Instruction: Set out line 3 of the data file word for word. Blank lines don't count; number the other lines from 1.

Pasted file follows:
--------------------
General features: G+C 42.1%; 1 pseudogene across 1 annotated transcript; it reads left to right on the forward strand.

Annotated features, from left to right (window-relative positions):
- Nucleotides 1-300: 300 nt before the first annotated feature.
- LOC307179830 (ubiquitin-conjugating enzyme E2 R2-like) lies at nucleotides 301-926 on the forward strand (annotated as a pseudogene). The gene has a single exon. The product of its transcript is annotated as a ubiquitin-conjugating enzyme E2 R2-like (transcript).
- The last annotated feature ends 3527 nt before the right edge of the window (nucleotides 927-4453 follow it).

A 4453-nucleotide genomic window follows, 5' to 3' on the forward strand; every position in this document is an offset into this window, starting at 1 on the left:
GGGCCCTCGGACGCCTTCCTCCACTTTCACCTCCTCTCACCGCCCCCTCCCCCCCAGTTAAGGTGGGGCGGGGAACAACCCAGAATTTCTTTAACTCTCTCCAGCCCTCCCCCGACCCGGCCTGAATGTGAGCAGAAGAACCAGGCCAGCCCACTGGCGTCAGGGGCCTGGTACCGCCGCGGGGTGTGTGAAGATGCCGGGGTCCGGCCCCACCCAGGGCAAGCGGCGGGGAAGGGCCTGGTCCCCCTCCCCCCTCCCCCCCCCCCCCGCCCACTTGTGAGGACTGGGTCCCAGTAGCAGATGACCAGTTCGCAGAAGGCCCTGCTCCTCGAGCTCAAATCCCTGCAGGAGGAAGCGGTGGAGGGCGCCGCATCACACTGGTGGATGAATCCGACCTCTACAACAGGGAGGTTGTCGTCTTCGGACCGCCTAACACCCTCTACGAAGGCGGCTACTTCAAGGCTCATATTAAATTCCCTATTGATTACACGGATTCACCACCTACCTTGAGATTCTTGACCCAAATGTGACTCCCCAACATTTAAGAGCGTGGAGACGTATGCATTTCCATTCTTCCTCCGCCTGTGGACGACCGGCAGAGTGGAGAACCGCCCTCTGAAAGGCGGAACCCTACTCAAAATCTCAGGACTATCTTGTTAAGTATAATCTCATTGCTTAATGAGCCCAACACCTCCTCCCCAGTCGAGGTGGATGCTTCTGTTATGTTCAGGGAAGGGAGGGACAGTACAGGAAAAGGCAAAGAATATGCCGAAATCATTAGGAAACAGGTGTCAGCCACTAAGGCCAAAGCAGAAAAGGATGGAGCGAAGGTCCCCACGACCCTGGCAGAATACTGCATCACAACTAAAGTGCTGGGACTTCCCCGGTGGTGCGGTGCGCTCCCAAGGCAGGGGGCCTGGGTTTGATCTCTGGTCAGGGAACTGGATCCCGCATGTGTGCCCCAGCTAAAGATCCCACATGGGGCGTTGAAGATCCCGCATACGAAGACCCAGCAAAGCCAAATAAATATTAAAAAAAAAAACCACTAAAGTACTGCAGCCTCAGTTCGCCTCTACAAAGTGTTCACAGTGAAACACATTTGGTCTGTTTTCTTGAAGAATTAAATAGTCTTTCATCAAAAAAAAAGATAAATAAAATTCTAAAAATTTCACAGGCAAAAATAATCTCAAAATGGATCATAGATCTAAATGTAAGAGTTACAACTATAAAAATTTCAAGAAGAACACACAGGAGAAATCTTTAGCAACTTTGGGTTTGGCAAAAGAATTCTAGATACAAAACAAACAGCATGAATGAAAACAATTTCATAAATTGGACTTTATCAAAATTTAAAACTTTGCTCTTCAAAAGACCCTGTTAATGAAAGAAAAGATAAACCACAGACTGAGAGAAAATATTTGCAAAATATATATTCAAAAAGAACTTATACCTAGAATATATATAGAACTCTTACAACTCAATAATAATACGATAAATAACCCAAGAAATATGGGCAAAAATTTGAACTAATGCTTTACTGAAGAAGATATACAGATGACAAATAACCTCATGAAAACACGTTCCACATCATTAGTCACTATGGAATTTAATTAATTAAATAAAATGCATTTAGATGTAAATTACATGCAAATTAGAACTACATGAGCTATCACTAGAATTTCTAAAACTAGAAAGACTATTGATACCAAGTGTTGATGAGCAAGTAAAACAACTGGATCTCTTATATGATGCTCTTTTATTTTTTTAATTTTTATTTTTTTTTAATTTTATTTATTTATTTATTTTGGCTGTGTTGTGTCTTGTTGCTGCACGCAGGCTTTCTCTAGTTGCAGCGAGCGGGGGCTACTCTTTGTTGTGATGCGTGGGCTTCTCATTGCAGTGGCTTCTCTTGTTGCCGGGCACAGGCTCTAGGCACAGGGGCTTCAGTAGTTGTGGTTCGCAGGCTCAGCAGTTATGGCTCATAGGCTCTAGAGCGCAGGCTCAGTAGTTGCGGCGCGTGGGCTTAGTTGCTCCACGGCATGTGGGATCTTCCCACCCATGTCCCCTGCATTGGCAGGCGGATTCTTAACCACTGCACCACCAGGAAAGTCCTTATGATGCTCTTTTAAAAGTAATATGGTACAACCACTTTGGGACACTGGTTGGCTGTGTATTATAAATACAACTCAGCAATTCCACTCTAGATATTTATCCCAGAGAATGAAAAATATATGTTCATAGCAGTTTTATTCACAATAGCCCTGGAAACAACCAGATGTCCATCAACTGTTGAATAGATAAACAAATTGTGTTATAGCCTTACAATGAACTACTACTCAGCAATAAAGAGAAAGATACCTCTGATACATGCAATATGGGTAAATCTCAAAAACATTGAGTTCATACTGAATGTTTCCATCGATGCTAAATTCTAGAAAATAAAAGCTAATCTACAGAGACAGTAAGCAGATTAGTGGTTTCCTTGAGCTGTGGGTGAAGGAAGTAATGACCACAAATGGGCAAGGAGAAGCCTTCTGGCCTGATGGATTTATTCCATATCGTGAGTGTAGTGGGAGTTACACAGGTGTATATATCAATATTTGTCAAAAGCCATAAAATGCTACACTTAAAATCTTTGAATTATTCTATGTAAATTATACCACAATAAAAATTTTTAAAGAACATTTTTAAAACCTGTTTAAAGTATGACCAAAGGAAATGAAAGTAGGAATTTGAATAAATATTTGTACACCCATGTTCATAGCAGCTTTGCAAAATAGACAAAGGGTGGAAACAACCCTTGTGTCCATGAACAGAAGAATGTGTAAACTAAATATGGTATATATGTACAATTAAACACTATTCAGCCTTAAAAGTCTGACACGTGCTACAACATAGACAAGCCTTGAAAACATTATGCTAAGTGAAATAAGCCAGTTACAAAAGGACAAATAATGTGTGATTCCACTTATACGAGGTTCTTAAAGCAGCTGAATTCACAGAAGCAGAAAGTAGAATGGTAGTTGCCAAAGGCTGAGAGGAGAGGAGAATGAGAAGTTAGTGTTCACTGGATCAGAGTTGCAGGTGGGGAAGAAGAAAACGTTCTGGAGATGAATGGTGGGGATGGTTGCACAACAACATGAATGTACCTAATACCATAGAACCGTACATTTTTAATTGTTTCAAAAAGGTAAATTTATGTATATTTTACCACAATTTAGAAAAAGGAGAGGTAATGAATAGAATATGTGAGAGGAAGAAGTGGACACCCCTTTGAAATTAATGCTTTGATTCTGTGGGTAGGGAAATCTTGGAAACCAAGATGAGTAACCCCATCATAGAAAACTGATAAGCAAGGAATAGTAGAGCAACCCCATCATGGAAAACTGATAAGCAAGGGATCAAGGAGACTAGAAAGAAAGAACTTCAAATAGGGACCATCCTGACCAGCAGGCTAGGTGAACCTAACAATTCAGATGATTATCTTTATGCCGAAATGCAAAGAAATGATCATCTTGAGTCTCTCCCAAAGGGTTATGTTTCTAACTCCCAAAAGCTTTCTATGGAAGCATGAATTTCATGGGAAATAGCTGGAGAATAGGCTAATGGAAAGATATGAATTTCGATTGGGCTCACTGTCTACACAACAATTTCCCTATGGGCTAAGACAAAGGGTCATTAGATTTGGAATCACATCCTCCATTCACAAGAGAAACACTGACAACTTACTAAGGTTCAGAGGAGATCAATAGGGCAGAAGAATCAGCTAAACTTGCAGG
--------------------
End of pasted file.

- Nucleotides 1-300: 300 nt before the first annotated feature.